THE WEIGHT OF A BURDEN
I stood atop a pile of rocks, my bare feet trembling from my body’s weight pressing against the rugged rocks below me. On my shoulders hung an empty cloth backpack that soon grew heavier and heavier. Throughout the course of two hours, audience members each took a rock from below my feet and placed it inside my bag. As the pile of rocks grew smaller, my sense of stability continued to fade. My shoulders grew tired from the weight of my pack. I willingingly carried a collection of burdens that night, none of which were my own.
Two months later, I journeyed on the ancient pilgrimage trail called the Camino de Santiago, walking 800 kilometers across the country of Spain leading to the tomb of the Apostle St. James. It is customary that pilgrims bring a rock from their home, carrying a symbolic burden over 600 kilometers before laying it down at the foot of a cross. I took a rock from inside that cloth backpack I held during my performance in April. It was a rock chosen by a random and anonymous participant. And for them, I carried this rock in my pocket for over 600 kilometers to lay down the burden once and for all. I’m sure the rock is now covered by thousands of new rocks that have been carried by traveling pilgrims who came after me.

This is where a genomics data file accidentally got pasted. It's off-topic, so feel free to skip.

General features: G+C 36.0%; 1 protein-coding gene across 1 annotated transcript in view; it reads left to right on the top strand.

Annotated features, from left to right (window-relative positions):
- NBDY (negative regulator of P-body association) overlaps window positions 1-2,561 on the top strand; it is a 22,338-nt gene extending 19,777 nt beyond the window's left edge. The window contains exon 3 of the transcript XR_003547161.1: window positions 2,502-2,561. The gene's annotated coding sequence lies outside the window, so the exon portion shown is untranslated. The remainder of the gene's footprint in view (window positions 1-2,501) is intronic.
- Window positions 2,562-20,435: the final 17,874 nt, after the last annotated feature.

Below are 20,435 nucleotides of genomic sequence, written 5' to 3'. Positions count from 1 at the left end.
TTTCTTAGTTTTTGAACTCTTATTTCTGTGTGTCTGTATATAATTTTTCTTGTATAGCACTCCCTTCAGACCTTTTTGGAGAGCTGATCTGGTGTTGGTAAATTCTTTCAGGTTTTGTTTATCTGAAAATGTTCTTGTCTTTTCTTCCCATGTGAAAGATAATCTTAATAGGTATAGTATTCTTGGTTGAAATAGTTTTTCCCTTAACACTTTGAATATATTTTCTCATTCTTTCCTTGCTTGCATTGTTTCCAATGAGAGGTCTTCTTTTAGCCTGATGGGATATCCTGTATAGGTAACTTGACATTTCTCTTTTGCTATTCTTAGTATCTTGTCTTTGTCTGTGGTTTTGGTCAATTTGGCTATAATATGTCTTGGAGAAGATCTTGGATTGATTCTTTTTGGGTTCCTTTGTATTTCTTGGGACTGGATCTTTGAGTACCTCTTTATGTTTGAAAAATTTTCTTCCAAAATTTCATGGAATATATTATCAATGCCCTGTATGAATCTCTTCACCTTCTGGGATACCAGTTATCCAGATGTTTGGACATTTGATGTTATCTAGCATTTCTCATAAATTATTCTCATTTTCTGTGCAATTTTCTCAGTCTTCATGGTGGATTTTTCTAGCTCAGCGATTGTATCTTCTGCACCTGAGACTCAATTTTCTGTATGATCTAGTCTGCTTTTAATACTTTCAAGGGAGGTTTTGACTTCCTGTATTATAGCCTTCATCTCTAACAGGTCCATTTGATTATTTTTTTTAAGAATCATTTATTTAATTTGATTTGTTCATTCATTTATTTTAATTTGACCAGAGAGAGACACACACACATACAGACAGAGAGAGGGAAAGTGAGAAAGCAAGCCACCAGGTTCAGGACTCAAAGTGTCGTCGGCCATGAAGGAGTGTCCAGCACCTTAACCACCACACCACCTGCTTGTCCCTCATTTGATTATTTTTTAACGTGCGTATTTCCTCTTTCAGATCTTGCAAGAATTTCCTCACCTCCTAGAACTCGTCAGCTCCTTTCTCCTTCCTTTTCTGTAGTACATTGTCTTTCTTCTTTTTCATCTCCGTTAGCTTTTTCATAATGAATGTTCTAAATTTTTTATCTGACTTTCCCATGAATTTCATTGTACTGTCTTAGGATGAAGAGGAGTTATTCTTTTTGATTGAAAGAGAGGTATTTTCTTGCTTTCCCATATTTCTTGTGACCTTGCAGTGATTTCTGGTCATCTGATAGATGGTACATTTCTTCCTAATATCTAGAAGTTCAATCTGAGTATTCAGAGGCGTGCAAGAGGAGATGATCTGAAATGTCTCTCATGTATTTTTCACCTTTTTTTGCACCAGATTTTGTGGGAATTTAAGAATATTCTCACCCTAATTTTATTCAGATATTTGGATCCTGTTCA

That person who placed the rock inside of my backpack will never know of the performance I did for them, nor will I ever know for whom I was carrying the rock. This work was created to show the beauty that emerges when the roles of performer and audience become blurred, and there is no longer a distinction between the beginning and end of the piece. Instead, I strived to create a performance that could permeate boundaries and live as a shared and meaningful experience, transcending ownership and expectations.